"; } ?>

Home » News » fNIRS Symposium at Boston University Neurophotonics

Subscribe to the Newsletter

Click here to subscribe to the fNIRS newsletter and mailing list.
To unsubscribe, click here.

Latest Comments

Click here to see the latest comments and discussions about fNIRS2022 presentations

Just interested in latest general conference updates? Visit the bulletin board

fNIRS Symposium at Boston University Neurophotonics

By Meryem Yucel

Boston University Neurophotonics Center hosted a one-day fNIRS symposium and reception this January (http://www.bu.edu/neurophotonics/2017/09/27/fnirs-symposium-2018/). Organized by David A. Boas, Juliette Selb -and me-, the symposium featured compelling application talks by experts in the field.

The symposium began with an entertaining and informative talk by David Boas in which he narrated us the life journey of fNIRS; how it grew from a baby into an adult and the successes and struggles it had during this journey. I took the mic next to talk about our work on obtaining an objective measure of pain during surgery, starting from the basic question of whether we can measure a robust pain related brain response from healthy adults to how we carried it to the clinic. Joy Hirsch, during the QA part mentioned the importance of adapting this to chronic pain and how it can have a high impact on legislation. Following a “pain”ful talk, we had the chance to listen Ioulia Kovelman’s talk on bilingualism and, as always, her talk was as lively as ever, engaging everyone in the audience. Moving on in the day, we had the chance to get the latest updates in developmental neuroscience and fNIRS global health applications from Katherine Perdue. Joy Hirsch – my yet another women-in-science role model- presented her recent cool work on fNIRS hyper-scanning, where she proved us how, by a careful experimental design, they have found the role of a specific brain region that has not been elicited by many years of fMRI work. Hasan Ayaz, carried the topic to the sky where they measured the brain activation of pilots during an actual flight. Their aim in this study is to estimate the working memory load during flight and how it affects a pilot’s performance. Final talk was given by Ted Huppert. Ted presented his work on multisensory integration in vestibular and gait disorders. I felt the interest and engagement lasted until the end of the event, and the panel sessions between the application talks played an important role in this.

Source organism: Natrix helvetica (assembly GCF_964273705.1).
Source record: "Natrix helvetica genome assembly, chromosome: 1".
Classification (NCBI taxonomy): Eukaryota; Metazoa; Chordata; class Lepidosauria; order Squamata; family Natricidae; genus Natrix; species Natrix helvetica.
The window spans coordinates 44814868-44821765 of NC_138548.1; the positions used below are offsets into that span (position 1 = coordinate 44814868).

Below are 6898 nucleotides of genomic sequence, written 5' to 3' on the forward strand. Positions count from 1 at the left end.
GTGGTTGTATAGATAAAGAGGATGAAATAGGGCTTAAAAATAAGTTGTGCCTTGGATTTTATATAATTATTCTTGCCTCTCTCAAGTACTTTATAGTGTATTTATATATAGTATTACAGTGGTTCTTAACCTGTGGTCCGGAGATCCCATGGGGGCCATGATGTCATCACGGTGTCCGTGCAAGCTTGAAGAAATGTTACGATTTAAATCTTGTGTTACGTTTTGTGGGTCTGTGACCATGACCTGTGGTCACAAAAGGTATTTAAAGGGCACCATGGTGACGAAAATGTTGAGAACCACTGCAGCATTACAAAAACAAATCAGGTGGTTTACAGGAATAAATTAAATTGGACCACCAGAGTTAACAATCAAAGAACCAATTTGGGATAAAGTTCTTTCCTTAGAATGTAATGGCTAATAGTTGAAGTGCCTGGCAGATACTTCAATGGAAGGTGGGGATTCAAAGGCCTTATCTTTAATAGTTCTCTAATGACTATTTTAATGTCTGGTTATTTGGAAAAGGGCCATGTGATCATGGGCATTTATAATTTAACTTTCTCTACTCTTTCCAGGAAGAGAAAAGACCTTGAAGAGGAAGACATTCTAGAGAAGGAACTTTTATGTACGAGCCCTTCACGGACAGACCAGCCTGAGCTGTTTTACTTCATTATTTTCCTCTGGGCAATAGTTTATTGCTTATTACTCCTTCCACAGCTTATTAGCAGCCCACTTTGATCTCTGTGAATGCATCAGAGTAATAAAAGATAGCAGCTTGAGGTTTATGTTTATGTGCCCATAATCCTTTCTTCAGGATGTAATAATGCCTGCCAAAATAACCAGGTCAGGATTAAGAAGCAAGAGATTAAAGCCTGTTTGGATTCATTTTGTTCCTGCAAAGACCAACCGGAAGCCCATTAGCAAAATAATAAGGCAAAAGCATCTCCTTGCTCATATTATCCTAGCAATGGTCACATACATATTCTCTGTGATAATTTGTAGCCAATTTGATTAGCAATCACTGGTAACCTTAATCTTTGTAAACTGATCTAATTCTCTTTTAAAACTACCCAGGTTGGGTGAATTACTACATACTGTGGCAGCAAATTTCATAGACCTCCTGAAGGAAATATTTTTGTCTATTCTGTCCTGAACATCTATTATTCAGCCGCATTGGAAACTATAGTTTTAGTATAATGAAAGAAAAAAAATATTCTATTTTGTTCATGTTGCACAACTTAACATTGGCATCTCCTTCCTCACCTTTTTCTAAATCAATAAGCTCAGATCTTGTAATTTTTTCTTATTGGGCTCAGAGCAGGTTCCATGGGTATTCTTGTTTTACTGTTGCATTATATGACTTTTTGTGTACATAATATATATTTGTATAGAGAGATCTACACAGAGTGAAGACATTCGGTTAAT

During the panel sessions, we had the chance to have fruitful discussion on various topics of interest which ranges from how to design a probe to how to manage an fNIRS facility.

And last but not least, kudos goes to Juliette Selb, who was the key person in the realization of this symposium!